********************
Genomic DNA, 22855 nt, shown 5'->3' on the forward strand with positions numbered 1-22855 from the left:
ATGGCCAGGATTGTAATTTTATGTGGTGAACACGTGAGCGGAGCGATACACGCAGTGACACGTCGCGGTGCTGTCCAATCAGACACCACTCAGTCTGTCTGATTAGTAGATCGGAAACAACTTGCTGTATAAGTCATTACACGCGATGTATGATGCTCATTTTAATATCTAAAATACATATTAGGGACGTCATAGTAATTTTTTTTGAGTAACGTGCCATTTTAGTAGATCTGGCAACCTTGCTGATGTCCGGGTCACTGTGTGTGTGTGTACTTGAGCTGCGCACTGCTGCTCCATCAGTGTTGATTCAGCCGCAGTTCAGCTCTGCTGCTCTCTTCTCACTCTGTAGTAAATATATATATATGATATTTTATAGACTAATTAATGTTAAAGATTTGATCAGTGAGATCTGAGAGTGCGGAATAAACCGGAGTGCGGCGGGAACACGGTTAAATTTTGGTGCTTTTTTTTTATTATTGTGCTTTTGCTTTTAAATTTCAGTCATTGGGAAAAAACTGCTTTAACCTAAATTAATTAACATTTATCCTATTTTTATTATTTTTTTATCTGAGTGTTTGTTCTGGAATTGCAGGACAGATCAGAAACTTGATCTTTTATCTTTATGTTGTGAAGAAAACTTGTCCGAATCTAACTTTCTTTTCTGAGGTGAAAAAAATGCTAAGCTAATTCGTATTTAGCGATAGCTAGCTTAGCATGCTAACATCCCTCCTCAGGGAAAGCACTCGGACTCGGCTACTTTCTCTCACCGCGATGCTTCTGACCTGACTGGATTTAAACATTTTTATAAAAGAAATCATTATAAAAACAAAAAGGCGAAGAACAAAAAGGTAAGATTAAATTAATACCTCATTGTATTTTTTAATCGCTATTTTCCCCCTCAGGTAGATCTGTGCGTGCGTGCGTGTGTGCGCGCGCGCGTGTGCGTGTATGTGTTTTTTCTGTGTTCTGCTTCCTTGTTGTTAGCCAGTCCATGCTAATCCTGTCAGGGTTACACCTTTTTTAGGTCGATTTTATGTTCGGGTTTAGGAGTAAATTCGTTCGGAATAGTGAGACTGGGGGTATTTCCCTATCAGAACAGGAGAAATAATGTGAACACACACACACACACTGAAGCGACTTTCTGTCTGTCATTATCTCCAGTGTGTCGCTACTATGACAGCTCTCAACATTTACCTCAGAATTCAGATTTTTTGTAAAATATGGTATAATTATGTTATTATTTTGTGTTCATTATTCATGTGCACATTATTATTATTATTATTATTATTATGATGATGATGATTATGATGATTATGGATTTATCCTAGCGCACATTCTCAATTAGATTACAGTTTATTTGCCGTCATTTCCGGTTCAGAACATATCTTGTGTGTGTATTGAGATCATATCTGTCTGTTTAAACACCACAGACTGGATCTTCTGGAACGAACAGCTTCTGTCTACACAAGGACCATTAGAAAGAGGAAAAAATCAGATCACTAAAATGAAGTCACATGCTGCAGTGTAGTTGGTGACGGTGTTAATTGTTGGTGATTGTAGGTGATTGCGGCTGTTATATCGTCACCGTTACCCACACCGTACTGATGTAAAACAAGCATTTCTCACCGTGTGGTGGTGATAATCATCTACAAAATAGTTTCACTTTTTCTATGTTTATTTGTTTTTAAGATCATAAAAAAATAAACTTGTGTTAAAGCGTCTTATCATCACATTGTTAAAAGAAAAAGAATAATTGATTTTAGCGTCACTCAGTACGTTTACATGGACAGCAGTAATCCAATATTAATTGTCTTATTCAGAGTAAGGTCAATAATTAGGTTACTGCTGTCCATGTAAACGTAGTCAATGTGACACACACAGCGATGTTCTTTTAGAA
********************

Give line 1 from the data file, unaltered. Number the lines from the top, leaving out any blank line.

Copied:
Genomic DNA, 22855 nt, shown 5'->3' on the forward strand with positions numbered 1-22855 from the left: